There was, to be sure, one other candidate in the 2016 field who also tried to have it both ways—more activism and more retrenchment at the same time. This was, oddly enough, Hillary Clinton... Yet merely to recall Clinton’s hybrid foreign-policy platform is to see how pallid it was next to Trump’s. While she quibbled about the TPP (which few seemed to believe she was really against), her opponent ferociously denounced all trade agreements—those still being negotiated, like the TPP, and those, like NAFTA and China’s WTO membership, that had long been on the books. “Disasters” one and all, he said. For anyone genuinely angry about globalization, it was hard to see Clinton as a stronger champion than Trump. She was at a similar disadvantage trying to compete with Trump on toughness. His anti-terrorism policy—keep Muslims out of the country and bomb isis back to the Stone Age—was wild talk, barely thought through. But for anyone who really cared about hurting America’s enemies, it gave Trump more credibility than Clinton’s vague, muddled talk of “safe zones” ever gave her.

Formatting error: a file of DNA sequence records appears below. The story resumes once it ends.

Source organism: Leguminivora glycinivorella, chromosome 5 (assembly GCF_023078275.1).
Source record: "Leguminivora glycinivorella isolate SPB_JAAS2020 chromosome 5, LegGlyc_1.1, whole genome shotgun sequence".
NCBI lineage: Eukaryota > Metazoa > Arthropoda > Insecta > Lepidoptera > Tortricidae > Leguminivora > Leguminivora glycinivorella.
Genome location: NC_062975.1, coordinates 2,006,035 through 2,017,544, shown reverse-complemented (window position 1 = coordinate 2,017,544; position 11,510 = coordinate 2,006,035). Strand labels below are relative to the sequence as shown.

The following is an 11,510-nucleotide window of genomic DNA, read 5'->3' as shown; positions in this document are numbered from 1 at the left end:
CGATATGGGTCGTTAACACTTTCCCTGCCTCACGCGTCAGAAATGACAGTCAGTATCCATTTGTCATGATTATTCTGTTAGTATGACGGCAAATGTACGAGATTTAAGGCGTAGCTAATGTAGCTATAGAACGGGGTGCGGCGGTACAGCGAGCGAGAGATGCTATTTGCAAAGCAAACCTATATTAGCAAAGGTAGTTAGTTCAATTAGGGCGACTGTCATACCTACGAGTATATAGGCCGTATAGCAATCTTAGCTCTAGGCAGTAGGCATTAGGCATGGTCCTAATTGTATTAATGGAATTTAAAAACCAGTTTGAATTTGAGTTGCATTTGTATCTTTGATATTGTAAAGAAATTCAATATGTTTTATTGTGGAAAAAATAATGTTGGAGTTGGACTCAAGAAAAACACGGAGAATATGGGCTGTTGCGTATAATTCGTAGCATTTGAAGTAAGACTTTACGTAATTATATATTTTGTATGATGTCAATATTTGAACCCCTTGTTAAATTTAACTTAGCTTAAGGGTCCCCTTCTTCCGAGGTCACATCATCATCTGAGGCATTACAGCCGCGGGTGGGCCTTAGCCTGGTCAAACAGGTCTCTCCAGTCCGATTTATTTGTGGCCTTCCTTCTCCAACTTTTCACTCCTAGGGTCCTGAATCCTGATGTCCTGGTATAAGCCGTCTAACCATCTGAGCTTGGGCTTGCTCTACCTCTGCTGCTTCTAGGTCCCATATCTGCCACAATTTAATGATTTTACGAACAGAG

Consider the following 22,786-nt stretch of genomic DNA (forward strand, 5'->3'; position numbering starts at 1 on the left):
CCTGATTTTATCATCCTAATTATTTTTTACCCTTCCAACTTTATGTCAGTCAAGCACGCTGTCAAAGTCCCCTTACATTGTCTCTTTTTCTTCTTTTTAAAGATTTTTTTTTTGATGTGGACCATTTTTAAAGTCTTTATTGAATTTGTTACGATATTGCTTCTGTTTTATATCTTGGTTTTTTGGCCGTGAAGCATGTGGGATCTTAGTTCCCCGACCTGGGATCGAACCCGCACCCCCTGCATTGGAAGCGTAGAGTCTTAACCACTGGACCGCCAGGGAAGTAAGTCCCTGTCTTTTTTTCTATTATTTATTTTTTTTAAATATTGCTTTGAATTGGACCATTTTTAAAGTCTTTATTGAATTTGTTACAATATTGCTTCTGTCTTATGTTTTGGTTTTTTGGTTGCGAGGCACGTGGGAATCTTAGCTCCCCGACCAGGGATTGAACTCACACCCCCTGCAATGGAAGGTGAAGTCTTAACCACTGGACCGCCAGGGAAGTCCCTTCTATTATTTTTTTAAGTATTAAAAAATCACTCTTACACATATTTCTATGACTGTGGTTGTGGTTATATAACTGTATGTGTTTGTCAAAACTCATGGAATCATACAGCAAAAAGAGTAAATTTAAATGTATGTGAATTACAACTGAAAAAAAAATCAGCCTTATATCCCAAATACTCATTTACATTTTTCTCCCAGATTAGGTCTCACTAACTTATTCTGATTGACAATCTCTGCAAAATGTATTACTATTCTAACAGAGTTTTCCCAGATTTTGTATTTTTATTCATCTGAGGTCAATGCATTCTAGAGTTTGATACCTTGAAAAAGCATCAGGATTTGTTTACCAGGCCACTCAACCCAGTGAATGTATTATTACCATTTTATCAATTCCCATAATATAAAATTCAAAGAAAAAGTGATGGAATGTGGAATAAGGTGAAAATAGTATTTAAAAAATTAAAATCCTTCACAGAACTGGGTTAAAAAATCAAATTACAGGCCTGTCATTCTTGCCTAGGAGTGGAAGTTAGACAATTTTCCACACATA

Comment →

State of the Discussion

bob
Ignored
Comments this threadCommenter Archive
+ Wade, your last paragraph is crucial to your argument. Certainly it expresses economically the source of the weight of a country's foreign policy, and [. . .]
Jeffrey Goldberg: The Obama Doctrine, R.I.P. – The Atlantic
CK MacLeod
Ignored
Comments this threadCommenter Archive
+ Not sure where you got the idea that I ever wrote “[President Trump] doesn’t know what he’s doing!!!!!!" - bob's idea for a possible rallying [. . .]
Jeffrey Goldberg: The Obama Doctrine, R.I.P. – The Atlantic
Wade McKenzie
Ignored
Comments this threadCommenter Archive
+ The conversation that you and Bob were having at the time that I wrote my comment had everything to do with the recent missile strike [. . .]
Jeffrey Goldberg: The Obama Doctrine, R.I.P. – The Atlantic

Categories

Related